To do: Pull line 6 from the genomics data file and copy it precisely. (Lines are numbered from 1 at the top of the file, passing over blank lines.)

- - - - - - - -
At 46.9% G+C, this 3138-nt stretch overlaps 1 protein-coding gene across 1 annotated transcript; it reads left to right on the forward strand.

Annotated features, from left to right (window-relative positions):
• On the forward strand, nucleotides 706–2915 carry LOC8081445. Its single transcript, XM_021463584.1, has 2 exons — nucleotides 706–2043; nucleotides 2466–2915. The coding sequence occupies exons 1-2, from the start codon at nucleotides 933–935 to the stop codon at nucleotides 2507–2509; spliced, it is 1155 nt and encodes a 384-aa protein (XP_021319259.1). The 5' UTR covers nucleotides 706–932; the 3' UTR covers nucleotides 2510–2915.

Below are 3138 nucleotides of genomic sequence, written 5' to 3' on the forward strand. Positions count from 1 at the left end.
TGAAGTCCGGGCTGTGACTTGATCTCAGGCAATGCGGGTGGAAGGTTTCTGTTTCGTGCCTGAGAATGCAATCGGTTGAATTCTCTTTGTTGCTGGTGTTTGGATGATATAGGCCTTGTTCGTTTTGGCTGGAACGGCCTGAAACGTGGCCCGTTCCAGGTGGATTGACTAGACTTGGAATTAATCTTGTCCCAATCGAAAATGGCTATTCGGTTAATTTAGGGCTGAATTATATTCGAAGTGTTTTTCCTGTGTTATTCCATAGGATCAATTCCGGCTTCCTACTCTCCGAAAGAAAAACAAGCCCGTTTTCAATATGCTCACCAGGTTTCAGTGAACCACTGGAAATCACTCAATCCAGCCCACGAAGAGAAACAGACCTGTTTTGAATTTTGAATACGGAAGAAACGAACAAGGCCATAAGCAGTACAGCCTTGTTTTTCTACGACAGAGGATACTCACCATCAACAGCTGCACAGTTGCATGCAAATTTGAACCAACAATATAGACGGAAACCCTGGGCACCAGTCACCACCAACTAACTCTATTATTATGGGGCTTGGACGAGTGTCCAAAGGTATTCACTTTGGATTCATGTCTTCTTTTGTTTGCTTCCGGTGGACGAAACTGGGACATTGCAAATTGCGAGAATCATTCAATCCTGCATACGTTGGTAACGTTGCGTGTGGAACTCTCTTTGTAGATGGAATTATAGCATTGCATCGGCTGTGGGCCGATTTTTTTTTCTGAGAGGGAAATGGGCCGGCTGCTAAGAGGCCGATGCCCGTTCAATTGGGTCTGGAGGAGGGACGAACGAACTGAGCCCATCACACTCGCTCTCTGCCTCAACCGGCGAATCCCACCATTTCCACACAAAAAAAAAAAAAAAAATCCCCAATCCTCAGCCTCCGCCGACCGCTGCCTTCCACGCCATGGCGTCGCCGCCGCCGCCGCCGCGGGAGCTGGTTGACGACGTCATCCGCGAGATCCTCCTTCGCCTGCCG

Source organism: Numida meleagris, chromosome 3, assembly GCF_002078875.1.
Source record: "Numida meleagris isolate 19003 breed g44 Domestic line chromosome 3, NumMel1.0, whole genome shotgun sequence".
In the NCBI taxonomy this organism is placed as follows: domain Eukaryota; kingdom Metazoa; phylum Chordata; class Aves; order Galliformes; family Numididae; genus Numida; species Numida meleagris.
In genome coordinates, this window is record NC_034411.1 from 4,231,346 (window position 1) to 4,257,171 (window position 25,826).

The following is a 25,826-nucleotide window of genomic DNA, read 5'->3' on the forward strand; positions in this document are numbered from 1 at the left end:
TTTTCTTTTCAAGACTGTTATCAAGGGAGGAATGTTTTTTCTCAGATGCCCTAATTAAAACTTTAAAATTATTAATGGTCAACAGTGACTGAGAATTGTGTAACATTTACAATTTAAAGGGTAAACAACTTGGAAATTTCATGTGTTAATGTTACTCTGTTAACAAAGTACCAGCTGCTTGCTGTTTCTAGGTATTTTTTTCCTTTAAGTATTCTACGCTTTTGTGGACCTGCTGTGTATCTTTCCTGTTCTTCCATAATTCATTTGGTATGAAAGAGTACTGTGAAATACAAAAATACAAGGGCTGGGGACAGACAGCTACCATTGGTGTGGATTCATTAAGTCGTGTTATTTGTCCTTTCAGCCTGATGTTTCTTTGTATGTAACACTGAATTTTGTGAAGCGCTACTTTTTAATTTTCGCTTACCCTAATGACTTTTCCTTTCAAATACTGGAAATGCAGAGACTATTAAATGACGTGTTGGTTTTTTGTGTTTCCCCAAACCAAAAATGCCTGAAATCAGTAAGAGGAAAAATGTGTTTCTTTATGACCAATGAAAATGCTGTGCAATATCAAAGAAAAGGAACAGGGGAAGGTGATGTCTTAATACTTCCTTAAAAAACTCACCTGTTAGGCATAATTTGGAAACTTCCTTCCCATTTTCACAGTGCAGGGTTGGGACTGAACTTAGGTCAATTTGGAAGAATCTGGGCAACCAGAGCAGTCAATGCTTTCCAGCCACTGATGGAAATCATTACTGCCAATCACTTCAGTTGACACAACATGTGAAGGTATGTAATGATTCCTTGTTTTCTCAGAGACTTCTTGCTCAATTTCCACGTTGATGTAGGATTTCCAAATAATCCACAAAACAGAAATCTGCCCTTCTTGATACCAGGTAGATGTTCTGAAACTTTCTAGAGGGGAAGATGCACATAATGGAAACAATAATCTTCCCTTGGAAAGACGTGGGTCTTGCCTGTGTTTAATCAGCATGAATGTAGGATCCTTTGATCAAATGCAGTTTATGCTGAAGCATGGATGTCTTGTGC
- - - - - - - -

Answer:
Source organism: Numida meleagris, chromosome 3, assembly GCF_002078875.1.